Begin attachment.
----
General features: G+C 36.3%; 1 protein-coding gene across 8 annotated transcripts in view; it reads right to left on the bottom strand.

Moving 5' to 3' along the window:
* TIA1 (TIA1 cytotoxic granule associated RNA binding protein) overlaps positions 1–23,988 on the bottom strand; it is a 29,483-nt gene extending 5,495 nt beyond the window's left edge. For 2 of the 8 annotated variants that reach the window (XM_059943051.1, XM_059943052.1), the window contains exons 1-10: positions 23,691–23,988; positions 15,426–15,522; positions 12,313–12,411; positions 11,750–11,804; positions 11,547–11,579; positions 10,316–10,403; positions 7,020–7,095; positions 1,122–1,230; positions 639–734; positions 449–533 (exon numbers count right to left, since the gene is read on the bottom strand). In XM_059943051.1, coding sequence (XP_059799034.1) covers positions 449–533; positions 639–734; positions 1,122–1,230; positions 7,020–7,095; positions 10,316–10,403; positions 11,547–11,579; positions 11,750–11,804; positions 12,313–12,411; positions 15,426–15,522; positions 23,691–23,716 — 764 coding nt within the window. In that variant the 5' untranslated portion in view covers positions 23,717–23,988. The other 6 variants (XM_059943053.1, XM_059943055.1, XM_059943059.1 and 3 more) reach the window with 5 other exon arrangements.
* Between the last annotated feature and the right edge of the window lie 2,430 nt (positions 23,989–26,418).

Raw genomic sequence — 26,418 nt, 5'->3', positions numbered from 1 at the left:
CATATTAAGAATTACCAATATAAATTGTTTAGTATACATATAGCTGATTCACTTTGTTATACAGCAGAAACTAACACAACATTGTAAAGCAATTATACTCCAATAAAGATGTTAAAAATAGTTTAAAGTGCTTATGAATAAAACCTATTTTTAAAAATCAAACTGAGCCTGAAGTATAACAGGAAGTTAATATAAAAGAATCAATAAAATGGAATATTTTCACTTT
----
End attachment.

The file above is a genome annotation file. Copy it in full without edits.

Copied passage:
General features: G+C 36.3%; 1 protein-coding gene across 8 annotated transcripts in view; it reads right to left on the bottom strand.

Moving 5' to 3' along the window:
* TIA1 (TIA1 cytotoxic granule associated RNA binding protein) overlaps positions 1–23,988 on the bottom strand; it is a 29,483-nt gene extending 5,495 nt beyond the window's left edge. For 2 of the 8 annotated variants that reach the window (XM_059943051.1, XM_059943052.1), the window contains exons 1-10: positions 23,691–23,988; positions 15,426–15,522; positions 12,313–12,411; positions 11,750–11,804; positions 11,547–11,579; positions 10,316–10,403; positions 7,020–7,095; positions 1,122–1,230; positions 639–734; positions 449–533 (exon numbers count right to left, since the gene is read on the bottom strand). In XM_059943051.1, coding sequence (XP_059799034.1) covers positions 449–533; positions 639–734; positions 1,122–1,230; positions 7,020–7,095; positions 10,316–10,403; positions 11,547–11,579; positions 11,750–11,804; positions 12,313–12,411; positions 15,426–15,522; positions 23,691–23,716 — 764 coding nt within the window. In that variant the 5' untranslated portion in view covers positions 23,717–23,988. The other 6 variants (XM_059943053.1, XM_059943055.1, XM_059943059.1 and 3 more) reach the window with 5 other exon arrangements.
* Between the last annotated feature and the right edge of the window lie 2,430 nt (positions 23,989–26,418).

Raw genomic sequence — 26,418 nt, 5'->3', positions numbered from 1 at the left:
CATATTAAGAATTACCAATATAAATTGTTTAGTATACATATAGCTGATTCACTTTGTTATACAGCAGAAACTAACACAACATTGTAAAGCAATTATACTCCAATAAAGATGTTAAAAATAGTTTAAAGTGCTTATGAATAAAACCTATTTTTAAAAATCAAACTGAGCCTGAAGTATAACAGGAAGTTAATATAAAAGAATCAATAAAATGGAATATTTTCACTTT